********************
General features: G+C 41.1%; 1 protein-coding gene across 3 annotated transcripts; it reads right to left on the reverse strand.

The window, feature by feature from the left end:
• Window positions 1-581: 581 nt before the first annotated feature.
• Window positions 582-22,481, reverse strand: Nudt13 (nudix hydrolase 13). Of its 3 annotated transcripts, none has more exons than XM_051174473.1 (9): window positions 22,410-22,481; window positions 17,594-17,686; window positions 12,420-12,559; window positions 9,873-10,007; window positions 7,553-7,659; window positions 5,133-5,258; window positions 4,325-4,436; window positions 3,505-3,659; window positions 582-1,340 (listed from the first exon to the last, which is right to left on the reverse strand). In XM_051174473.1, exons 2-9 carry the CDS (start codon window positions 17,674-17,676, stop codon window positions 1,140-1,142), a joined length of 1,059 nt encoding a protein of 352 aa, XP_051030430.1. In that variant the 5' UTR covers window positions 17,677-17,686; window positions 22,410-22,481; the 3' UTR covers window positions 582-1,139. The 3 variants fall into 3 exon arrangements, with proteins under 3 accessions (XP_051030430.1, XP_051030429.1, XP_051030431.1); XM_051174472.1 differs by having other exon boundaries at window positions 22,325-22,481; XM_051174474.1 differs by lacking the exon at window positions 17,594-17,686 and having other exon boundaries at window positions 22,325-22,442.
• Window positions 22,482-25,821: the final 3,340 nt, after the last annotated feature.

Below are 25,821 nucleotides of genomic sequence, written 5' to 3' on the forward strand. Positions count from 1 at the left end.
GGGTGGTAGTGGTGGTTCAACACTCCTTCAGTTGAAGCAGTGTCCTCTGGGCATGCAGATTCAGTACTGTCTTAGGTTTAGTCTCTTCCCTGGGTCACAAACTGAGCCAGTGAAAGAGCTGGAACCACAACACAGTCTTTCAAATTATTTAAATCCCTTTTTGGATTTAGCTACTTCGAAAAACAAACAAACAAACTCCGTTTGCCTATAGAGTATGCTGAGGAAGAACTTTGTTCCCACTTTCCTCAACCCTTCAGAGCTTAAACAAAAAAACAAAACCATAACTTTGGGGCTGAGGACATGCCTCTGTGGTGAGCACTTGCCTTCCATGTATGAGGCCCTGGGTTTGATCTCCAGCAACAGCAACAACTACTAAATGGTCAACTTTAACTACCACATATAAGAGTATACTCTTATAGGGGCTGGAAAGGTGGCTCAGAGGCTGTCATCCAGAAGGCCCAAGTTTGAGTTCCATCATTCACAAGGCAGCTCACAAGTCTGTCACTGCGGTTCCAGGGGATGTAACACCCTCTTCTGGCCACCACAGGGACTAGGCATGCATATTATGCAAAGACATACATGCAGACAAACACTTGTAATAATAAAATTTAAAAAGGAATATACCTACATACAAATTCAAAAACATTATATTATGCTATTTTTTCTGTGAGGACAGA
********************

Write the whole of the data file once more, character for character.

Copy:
General features: G+C 41.1%; 1 protein-coding gene across 3 annotated transcripts; it reads right to left on the reverse strand.

The window, feature by feature from the left end:
• Window positions 1-581: 581 nt before the first annotated feature.
• Window positions 582-22,481, reverse strand: Nudt13 (nudix hydrolase 13). Of its 3 annotated transcripts, none has more exons than XM_051174473.1 (9): window positions 22,410-22,481; window positions 17,594-17,686; window positions 12,420-12,559; window positions 9,873-10,007; window positions 7,553-7,659; window positions 5,133-5,258; window positions 4,325-4,436; window positions 3,505-3,659; window positions 582-1,340 (listed from the first exon to the last, which is right to left on the reverse strand). In XM_051174473.1, exons 2-9 carry the CDS (start codon window positions 17,674-17,676, stop codon window positions 1,140-1,142), a joined length of 1,059 nt encoding a protein of 352 aa, XP_051030430.1. In that variant the 5' UTR covers window positions 17,677-17,686; window positions 22,410-22,481; the 3' UTR covers window positions 582-1,139. The 3 variants fall into 3 exon arrangements, with proteins under 3 accessions (XP_051030430.1, XP_051030429.1, XP_051030431.1); XM_051174472.1 differs by having other exon boundaries at window positions 22,325-22,481; XM_051174474.1 differs by lacking the exon at window positions 17,594-17,686 and having other exon boundaries at window positions 22,325-22,442.
• Window positions 22,482-25,821: the final 3,340 nt, after the last annotated feature.

Below are 25,821 nucleotides of genomic sequence, written 5' to 3' on the forward strand. Positions count from 1 at the left end.
GGGTGGTAGTGGTGGTTCAACACTCCTTCAGTTGAAGCAGTGTCCTCTGGGCATGCAGATTCAGTACTGTCTTAGGTTTAGTCTCTTCCCTGGGTCACAAACTGAGCCAGTGAAAGAGCTGGAACCACAACACAGTCTTTCAAATTATTTAAATCCCTTTTTGGATTTAGCTACTTCGAAAAACAAACAAACAAACTCCGTTTGCCTATAGAGTATGCTGAGGAAGAACTTTGTTCCCACTTTCCTCAACCCTTCAGAGCTTAAACAAAAAAACAAAACCATAACTTTGGGGCTGAGGACATGCCTCTGTGGTGAGCACTTGCCTTCCATGTATGAGGCCCTGGGTTTGATCTCCAGCAACAGCAACAACTACTAAATGGTCAACTTTAACTACCACATATAAGAGTATACTCTTATAGGGGCTGGAAAGGTGGCTCAGAGGCTGTCATCCAGAAGGCCCAAGTTTGAGTTCCATCATTCACAAGGCAGCTCACAAGTCTGTCACTGCGGTTCCAGGGGATGTAACACCCTCTTCTGGCCACCACAGGGACTAGGCATGCATATTATGCAAAGACATACATGCAGACAAACACTTGTAATAATAAAATTTAAAAAGGAATATACCTACATACAAATTCAAAAACATTATATTATGCTATTTTTTCTGTGAGGACAGA